By Nancy Gadzuk
Madi Polera, fisheries biologist with Cape Fear River Watch (CFRW), spoke at the February 20th meeting of the Federal Point Historic Preservation Society. Madi stepped in for Kemp Burdette, the Cape Fear Riverkeeper, when Kemp was unable to make the meeting.
Madi explained the mission of Cape Fear River Watch: To protect and improve the water quality of the Lower Cape Fear River basin. The Cape Fear River basin is the largest in the state, covering more than 9000 square miles, with one-third of North Carolina’s population living within the area.
The environmental and economic importance of the Cape Fear River cannot be overstated. The river basin itself is home to a diverse variety of animal and plant life, including ancient bald cypress trees.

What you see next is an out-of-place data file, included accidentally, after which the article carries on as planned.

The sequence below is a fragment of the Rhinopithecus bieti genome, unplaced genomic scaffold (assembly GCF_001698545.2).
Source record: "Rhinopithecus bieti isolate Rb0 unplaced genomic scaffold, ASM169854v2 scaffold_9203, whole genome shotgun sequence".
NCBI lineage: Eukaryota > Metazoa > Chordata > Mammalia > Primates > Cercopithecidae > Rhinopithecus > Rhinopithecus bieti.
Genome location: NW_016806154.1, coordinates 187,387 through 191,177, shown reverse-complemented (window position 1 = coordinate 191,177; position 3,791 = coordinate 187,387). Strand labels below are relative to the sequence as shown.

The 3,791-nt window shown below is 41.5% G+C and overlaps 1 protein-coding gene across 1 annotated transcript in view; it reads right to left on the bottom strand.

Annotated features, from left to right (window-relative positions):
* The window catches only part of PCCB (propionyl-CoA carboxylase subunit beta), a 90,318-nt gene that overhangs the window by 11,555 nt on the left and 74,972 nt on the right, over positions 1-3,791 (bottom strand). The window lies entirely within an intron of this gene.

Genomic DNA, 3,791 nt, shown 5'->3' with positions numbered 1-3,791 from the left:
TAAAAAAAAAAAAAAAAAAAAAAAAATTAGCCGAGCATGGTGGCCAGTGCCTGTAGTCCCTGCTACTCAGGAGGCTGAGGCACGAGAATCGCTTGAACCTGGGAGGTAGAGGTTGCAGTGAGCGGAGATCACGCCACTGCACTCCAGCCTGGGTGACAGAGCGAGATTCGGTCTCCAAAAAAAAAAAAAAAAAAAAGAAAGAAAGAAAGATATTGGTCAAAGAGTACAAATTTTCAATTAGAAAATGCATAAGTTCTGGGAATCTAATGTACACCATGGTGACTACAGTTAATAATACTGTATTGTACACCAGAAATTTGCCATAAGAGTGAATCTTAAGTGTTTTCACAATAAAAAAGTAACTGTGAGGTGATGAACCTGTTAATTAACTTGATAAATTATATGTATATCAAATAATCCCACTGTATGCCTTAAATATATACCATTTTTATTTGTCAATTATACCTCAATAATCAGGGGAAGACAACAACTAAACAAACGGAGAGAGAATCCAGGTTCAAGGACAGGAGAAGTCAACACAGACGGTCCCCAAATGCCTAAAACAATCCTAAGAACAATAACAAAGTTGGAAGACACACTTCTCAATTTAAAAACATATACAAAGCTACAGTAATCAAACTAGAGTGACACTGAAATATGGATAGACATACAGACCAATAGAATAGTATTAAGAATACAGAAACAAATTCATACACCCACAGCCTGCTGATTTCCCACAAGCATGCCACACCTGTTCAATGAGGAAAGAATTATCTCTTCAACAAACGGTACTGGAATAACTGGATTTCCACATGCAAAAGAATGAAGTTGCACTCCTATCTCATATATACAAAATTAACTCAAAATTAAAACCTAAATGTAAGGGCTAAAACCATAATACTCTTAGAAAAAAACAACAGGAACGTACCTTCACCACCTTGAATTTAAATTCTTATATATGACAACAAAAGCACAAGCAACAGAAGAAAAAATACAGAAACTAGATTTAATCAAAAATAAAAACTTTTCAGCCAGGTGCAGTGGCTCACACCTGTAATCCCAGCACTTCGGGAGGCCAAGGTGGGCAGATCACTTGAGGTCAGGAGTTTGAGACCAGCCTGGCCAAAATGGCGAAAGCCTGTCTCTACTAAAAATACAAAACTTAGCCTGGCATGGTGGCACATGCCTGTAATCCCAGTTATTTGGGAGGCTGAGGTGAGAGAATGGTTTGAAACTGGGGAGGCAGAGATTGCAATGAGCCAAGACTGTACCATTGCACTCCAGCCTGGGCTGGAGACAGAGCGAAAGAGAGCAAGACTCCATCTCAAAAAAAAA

The river watershed is also home to more factory farms than any other watershed on the planet.
A major concern of CFRW—and it should be a concern to all of us in North Carolina, especially those of us who drink Cape Fear River water—is the proliferation of Concentrated Animal Feeding Operations, or CAFOs.
The Cape Fear region has the highest density of CAFOs in the world. There are 9.8 million people in North Carolina, and 10 million hogs. Poultry production is also exploding.
Animal waste can and does cause significant pollution as run-off into river waters. Hog lagoons can be managed and monitored to minimize their impact, but poultry waste is not currently monitored by the state.
She also shared the recent success of the CFRW Fishing Restoration project to build a fish ladder or fish ramp on the Cape Fear River.
Migratory fish like striped bass and Atlantic sturgeon had not been able to migrate up the Cape Fear River naturally for more than 100 years until this fish ladder at Lock and Dam #1 on the Cape Fear River was completed.
Progress can happen with persistence and hard work.
Additional video resources:
YouTube videos of Cape Fear fish ladder